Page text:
Virus-like particles (VLPs) have been shown to be strong activators of dendritic cells (DCs). DCs are the most potent antigen presenting cells (APCs) and their activation prompts the priming of immunity mediators based on B and T cells. The first step for the activation of DCs is the binding of VLPs to pattern recognition receptors (PRRs) on the surface of DCs, followed by VLP internalization. Like wild-type viruses, VLPs use specific PRRs from the DC; however, these recognition interactions between VLPs and PRRs from DCs have not been thoroughly reviewed. In this review, we focused on the interaction between proteins that form VLPs and PRRs from DCs. Several proteins that form VLP contain glycosylations that allow the direct interaction with PRRs sensing carbohydrates, prompting DC maturation and leading to the development of strong adaptive immune responses. We also discussed how the knowledge of the molecular interaction between VLPs and PRRs from DCs can lead to the smart design of VLPs, whether based on the fusion of foreign epitopes or their chemical conjugation, as well as other modifications that have been shown to induce a stronger adaptive immune response and protection against infectious pathogens of importance in human and veterinary medicine. Finally, we address the use of VLPs as tools against cancer and allergic diseases.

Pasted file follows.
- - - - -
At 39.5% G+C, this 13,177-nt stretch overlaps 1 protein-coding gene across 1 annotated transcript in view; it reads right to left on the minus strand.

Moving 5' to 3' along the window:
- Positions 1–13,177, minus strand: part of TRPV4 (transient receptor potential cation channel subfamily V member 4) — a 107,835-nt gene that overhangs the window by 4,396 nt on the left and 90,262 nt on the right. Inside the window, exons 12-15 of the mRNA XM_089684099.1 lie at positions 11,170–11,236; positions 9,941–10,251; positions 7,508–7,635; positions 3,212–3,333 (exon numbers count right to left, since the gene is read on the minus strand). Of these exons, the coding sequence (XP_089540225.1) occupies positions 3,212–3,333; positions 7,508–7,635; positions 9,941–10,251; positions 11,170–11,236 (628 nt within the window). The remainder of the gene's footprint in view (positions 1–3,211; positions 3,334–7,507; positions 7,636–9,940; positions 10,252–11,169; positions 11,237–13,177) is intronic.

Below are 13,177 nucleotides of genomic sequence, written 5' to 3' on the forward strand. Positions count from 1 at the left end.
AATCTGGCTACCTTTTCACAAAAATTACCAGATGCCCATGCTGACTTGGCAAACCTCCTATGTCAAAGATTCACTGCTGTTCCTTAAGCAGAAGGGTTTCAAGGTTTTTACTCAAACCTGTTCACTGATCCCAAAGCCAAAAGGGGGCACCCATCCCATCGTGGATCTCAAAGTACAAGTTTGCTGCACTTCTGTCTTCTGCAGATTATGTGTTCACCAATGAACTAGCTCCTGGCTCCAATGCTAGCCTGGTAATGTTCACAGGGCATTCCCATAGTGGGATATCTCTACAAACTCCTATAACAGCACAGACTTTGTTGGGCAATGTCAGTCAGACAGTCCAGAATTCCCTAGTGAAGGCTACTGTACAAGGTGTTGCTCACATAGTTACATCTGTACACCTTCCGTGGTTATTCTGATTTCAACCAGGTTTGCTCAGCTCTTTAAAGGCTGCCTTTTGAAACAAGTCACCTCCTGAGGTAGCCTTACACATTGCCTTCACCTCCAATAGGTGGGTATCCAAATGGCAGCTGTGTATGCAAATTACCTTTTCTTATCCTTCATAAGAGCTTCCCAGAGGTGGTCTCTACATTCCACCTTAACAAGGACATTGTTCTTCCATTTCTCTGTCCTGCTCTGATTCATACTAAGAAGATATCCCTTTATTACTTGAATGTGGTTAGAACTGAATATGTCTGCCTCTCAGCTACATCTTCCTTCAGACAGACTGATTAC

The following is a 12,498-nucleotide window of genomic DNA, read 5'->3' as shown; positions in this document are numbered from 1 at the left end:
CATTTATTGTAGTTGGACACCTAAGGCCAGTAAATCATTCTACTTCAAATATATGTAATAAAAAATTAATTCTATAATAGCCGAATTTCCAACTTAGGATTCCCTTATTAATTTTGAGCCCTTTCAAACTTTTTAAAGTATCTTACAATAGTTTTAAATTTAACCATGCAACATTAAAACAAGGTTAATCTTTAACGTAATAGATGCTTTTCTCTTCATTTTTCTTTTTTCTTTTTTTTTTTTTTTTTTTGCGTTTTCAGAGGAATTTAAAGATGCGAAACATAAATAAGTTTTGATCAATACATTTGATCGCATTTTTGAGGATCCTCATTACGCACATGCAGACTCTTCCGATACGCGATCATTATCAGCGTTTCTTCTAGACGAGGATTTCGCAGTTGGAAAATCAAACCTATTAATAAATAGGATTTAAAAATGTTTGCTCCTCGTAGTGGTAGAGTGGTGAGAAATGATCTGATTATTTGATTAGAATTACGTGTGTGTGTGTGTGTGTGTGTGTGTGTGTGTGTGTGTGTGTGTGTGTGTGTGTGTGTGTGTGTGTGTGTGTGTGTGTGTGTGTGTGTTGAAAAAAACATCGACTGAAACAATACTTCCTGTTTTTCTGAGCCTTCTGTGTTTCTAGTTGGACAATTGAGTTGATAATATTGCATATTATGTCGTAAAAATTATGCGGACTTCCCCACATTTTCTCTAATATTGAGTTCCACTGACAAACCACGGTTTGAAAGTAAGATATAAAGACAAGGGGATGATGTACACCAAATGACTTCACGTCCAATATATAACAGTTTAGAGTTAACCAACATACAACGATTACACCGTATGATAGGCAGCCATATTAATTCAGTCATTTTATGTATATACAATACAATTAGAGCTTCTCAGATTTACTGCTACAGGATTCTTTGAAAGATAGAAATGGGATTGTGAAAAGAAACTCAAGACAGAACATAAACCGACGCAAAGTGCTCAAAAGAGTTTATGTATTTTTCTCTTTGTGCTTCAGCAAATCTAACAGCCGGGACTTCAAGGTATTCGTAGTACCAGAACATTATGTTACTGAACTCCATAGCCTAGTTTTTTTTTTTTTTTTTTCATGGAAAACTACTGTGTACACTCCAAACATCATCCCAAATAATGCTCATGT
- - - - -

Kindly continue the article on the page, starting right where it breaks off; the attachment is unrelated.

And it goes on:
Última actualización: 07/08/2020